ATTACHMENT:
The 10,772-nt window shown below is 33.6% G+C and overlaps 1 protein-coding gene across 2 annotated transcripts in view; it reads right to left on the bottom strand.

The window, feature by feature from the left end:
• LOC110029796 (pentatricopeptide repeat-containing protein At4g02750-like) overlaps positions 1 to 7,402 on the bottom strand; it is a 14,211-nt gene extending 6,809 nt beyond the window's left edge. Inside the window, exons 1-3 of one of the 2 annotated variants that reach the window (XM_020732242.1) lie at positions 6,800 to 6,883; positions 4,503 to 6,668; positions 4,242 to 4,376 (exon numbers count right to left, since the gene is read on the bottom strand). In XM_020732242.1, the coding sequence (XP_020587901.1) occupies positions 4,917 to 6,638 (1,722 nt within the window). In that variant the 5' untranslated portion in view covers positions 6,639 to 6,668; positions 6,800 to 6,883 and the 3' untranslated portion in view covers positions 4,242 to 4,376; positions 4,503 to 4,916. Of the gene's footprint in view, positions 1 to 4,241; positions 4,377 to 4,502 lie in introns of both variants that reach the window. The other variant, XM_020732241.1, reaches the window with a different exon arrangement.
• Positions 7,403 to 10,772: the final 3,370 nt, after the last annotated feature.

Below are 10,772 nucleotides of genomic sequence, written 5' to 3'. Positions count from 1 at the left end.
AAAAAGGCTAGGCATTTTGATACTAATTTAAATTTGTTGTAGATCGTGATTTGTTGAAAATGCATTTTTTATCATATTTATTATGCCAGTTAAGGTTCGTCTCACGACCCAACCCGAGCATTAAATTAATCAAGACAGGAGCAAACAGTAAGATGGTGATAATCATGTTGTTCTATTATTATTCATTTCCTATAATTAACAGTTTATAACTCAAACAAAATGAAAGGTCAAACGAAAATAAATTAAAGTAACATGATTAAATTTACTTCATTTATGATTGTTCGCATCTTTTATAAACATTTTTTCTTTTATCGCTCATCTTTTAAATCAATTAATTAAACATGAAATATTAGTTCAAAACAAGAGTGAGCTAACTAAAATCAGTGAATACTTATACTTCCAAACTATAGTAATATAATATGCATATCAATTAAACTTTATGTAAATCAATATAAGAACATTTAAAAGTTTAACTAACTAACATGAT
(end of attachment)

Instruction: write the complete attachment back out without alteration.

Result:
The 10,772-nt window shown below is 33.6% G+C and overlaps 1 protein-coding gene across 2 annotated transcripts in view; it reads right to left on the bottom strand.

The window, feature by feature from the left end:
• LOC110029796 (pentatricopeptide repeat-containing protein At4g02750-like) overlaps positions 1 to 7,402 on the bottom strand; it is a 14,211-nt gene extending 6,809 nt beyond the window's left edge. Inside the window, exons 1-3 of one of the 2 annotated variants that reach the window (XM_020732242.1) lie at positions 6,800 to 6,883; positions 4,503 to 6,668; positions 4,242 to 4,376 (exon numbers count right to left, since the gene is read on the bottom strand). In XM_020732242.1, the coding sequence (XP_020587901.1) occupies positions 4,917 to 6,638 (1,722 nt within the window). In that variant the 5' untranslated portion in view covers positions 6,639 to 6,668; positions 6,800 to 6,883 and the 3' untranslated portion in view covers positions 4,242 to 4,376; positions 4,503 to 4,916. Of the gene's footprint in view, positions 1 to 4,241; positions 4,377 to 4,502 lie in introns of both variants that reach the window. The other variant, XM_020732241.1, reaches the window with a different exon arrangement.
• Positions 7,403 to 10,772: the final 3,370 nt, after the last annotated feature.

Below are 10,772 nucleotides of genomic sequence, written 5' to 3'. Positions count from 1 at the left end.
AAAAAGGCTAGGCATTTTGATACTAATTTAAATTTGTTGTAGATCGTGATTTGTTGAAAATGCATTTTTTATCATATTTATTATGCCAGTTAAGGTTCGTCTCACGACCCAACCCGAGCATTAAATTAATCAAGACAGGAGCAAACAGTAAGATGGTGATAATCATGTTGTTCTATTATTATTCATTTCCTATAATTAACAGTTTATAACTCAAACAAAATGAAAGGTCAAACGAAAATAAATTAAAGTAACATGATTAAATTTACTTCATTTATGATTGTTCGCATCTTTTATAAACATTTTTTCTTTTATCGCTCATCTTTTAAATCAATTAATTAAACATGAAATATTAGTTCAAAACAAGAGTGAGCTAACTAAAATCAGTGAATACTTATACTTCCAAACTATAGTAATATAATATGCATATCAATTAAACTTTATGTAAATCAATATAAGAACATTTAAAAGTTTAACTAACTAACATGAT